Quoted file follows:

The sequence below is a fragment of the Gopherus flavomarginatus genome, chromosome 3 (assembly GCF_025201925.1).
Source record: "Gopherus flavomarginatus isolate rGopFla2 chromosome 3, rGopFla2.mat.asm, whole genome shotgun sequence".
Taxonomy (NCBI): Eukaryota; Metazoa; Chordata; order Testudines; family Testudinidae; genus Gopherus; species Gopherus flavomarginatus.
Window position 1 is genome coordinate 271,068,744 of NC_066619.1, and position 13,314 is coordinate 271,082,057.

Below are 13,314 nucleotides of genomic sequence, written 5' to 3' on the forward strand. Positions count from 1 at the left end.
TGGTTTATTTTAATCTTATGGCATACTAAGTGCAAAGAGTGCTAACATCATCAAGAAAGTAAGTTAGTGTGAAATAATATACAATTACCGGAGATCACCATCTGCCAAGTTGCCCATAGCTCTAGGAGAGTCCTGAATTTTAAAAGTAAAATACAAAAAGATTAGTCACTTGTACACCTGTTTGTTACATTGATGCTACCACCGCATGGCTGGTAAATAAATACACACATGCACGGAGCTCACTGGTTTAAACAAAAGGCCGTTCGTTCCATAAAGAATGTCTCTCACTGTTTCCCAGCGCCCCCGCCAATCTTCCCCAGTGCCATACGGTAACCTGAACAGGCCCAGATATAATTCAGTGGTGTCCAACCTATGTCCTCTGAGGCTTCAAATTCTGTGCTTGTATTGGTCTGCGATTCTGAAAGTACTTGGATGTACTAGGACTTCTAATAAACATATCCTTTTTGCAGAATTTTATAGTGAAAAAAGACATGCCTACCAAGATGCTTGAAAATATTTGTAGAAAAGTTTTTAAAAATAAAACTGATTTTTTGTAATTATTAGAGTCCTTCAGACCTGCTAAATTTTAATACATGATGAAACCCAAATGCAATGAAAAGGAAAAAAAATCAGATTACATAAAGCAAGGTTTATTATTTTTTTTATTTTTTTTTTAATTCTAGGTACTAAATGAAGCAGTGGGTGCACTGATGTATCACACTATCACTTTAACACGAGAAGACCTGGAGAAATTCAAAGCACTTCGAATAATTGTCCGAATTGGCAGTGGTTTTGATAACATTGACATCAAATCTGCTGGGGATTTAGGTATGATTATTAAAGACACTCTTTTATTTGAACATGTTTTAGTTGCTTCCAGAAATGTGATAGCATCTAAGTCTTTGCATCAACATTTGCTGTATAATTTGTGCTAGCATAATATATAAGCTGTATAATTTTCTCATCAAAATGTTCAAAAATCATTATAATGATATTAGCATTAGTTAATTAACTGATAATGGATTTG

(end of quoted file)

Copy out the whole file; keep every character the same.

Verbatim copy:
The sequence below is a fragment of the Gopherus flavomarginatus genome, chromosome 3 (assembly GCF_025201925.1).
Source record: "Gopherus flavomarginatus isolate rGopFla2 chromosome 3, rGopFla2.mat.asm, whole genome shotgun sequence".
Taxonomy (NCBI): Eukaryota; Metazoa; Chordata; order Testudines; family Testudinidae; genus Gopherus; species Gopherus flavomarginatus.
Window position 1 is genome coordinate 271,068,744 of NC_066619.1, and position 13,314 is coordinate 271,082,057.

Below are 13,314 nucleotides of genomic sequence, written 5' to 3' on the forward strand. Positions count from 1 at the left end.
TGGTTTATTTTAATCTTATGGCATACTAAGTGCAAAGAGTGCTAACATCATCAAGAAAGTAAGTTAGTGTGAAATAATATACAATTACCGGAGATCACCATCTGCCAAGTTGCCCATAGCTCTAGGAGAGTCCTGAATTTTAAAAGTAAAATACAAAAAGATTAGTCACTTGTACACCTGTTTGTTACATTGATGCTACCACCGCATGGCTGGTAAATAAATACACACATGCACGGAGCTCACTGGTTTAAACAAAAGGCCGTTCGTTCCATAAAGAATGTCTCTCACTGTTTCCCAGCGCCCCCGCCAATCTTCCCCAGTGCCATACGGTAACCTGAACAGGCCCAGATATAATTCAGTGGTGTCCAACCTATGTCCTCTGAGGCTTCAAATTCTGTGCTTGTATTGGTCTGCGATTCTGAAAGTACTTGGATGTACTAGGACTTCTAATAAACATATCCTTTTTGCAGAATTTTATAGTGAAAAAAGACATGCCTACCAAGATGCTTGAAAATATTTGTAGAAAAGTTTTTAAAAATAAAACTGATTTTTTGTAATTATTAGAGTCCTTCAGACCTGCTAAATTTTAATACATGATGAAACCCAAATGCAATGAAAAGGAAAAAAAATCAGATTACATAAAGCAAGGTTTATTATTTTTTTTATTTTTTTTTTAATTCTAGGTACTAAATGAAGCAGTGGGTGCACTGATGTATCACACTATCACTTTAACACGAGAAGACCTGGAGAAATTCAAAGCACTTCGAATAATTGTCCGAATTGGCAGTGGTTTTGATAACATTGACATCAAATCTGCTGGGGATTTAGGTATGATTATTAAAGACACTCTTTTATTTGAACATGTTTTAGTTGCTTCCAGAAATGTGATAGCATCTAAGTCTTTGCATCAACATTTGCTGTATAATTTGTGCTAGCATAATATATAAGCTGTATAATTTTCTCATCAAAATGTTCAAAAATCATTATAATGATATTAGCATTAGTTAATTAACTGATAATGGATTTG